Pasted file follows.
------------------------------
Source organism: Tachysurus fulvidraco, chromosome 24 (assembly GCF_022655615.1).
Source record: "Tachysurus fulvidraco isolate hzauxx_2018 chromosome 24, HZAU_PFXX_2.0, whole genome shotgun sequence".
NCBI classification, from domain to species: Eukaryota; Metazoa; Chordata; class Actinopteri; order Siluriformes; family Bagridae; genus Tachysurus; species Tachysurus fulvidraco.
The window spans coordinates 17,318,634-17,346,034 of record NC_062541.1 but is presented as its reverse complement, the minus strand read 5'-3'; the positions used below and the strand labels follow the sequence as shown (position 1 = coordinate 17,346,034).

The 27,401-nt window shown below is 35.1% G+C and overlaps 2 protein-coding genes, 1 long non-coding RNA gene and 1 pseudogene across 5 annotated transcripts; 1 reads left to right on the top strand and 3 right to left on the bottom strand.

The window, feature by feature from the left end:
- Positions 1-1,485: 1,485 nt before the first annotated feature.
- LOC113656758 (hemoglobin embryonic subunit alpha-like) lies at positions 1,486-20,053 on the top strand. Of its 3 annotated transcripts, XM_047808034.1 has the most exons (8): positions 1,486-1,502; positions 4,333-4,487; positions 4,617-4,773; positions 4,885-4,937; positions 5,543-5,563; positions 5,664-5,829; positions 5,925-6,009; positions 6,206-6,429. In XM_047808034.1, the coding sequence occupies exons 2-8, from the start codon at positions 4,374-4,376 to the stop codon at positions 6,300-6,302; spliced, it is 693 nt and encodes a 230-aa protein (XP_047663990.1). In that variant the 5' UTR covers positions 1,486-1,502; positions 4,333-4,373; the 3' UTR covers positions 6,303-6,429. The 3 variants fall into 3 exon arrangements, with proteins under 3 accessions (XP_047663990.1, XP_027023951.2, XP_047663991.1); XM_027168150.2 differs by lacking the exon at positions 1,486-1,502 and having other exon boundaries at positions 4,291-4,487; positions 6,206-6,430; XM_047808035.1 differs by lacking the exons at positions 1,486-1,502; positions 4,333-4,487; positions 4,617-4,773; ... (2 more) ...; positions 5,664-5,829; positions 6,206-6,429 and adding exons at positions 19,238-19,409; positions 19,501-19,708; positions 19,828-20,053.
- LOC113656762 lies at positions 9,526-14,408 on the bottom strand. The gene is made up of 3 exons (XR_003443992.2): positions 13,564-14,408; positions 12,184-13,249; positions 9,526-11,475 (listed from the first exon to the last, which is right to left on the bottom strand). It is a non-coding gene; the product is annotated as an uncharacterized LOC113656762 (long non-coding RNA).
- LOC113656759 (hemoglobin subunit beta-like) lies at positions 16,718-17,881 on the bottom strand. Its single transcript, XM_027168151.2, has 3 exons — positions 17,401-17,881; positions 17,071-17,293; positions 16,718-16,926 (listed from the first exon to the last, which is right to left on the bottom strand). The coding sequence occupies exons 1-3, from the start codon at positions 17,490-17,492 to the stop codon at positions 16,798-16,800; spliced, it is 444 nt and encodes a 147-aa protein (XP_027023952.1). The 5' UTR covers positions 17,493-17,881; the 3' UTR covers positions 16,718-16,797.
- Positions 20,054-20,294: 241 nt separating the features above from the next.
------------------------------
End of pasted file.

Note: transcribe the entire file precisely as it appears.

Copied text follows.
Source organism: Tachysurus fulvidraco, chromosome 24 (assembly GCF_022655615.1).
Source record: "Tachysurus fulvidraco isolate hzauxx_2018 chromosome 24, HZAU_PFXX_2.0, whole genome shotgun sequence".
NCBI classification, from domain to species: Eukaryota; Metazoa; Chordata; class Actinopteri; order Siluriformes; family Bagridae; genus Tachysurus; species Tachysurus fulvidraco.
The window spans coordinates 17,318,634-17,346,034 of record NC_062541.1 but is presented as its reverse complement, the minus strand read 5'-3'; the positions used below and the strand labels follow the sequence as shown (position 1 = coordinate 17,346,034).

The 27,401-nt window shown below is 35.1% G+C and overlaps 2 protein-coding genes, 1 long non-coding RNA gene and 1 pseudogene across 5 annotated transcripts; 1 reads left to right on the top strand and 3 right to left on the bottom strand.

The window, feature by feature from the left end:
- Positions 1-1,485: 1,485 nt before the first annotated feature.
- LOC113656758 (hemoglobin embryonic subunit alpha-like) lies at positions 1,486-20,053 on the top strand. Of its 3 annotated transcripts, XM_047808034.1 has the most exons (8): positions 1,486-1,502; positions 4,333-4,487; positions 4,617-4,773; positions 4,885-4,937; positions 5,543-5,563; positions 5,664-5,829; positions 5,925-6,009; positions 6,206-6,429. In XM_047808034.1, the coding sequence occupies exons 2-8, from the start codon at positions 4,374-4,376 to the stop codon at positions 6,300-6,302; spliced, it is 693 nt and encodes a 230-aa protein (XP_047663990.1). In that variant the 5' UTR covers positions 1,486-1,502; positions 4,333-4,373; the 3' UTR covers positions 6,303-6,429. The 3 variants fall into 3 exon arrangements, with proteins under 3 accessions (XP_047663990.1, XP_027023951.2, XP_047663991.1); XM_027168150.2 differs by lacking the exon at positions 1,486-1,502 and having other exon boundaries at positions 4,291-4,487; positions 6,206-6,430; XM_047808035.1 differs by lacking the exons at positions 1,486-1,502; positions 4,333-4,487; positions 4,617-4,773; ... (2 more) ...; positions 5,664-5,829; positions 6,206-6,429 and adding exons at positions 19,238-19,409; positions 19,501-19,708; positions 19,828-20,053.
- LOC113656762 lies at positions 9,526-14,408 on the bottom strand. The gene is made up of 3 exons (XR_003443992.2): positions 13,564-14,408; positions 12,184-13,249; positions 9,526-11,475 (listed from the first exon to the last, which is right to left on the bottom strand). It is a non-coding gene; the product is annotated as an uncharacterized LOC113656762 (long non-coding RNA).
- LOC113656759 (hemoglobin subunit beta-like) lies at positions 16,718-17,881 on the bottom strand. Its single transcript, XM_027168151.2, has 3 exons — positions 17,401-17,881; positions 17,071-17,293; positions 16,718-16,926 (listed from the first exon to the last, which is right to left on the bottom strand). The coding sequence occupies exons 1-3, from the start codon at positions 17,490-17,492 to the stop codon at positions 16,798-16,800; spliced, it is 444 nt and encodes a 147-aa protein (XP_027023952.1). The 5' UTR covers positions 17,493-17,881; the 3' UTR covers positions 16,718-16,797.
- Positions 20,054-20,294: 241 nt separating the features above from the next.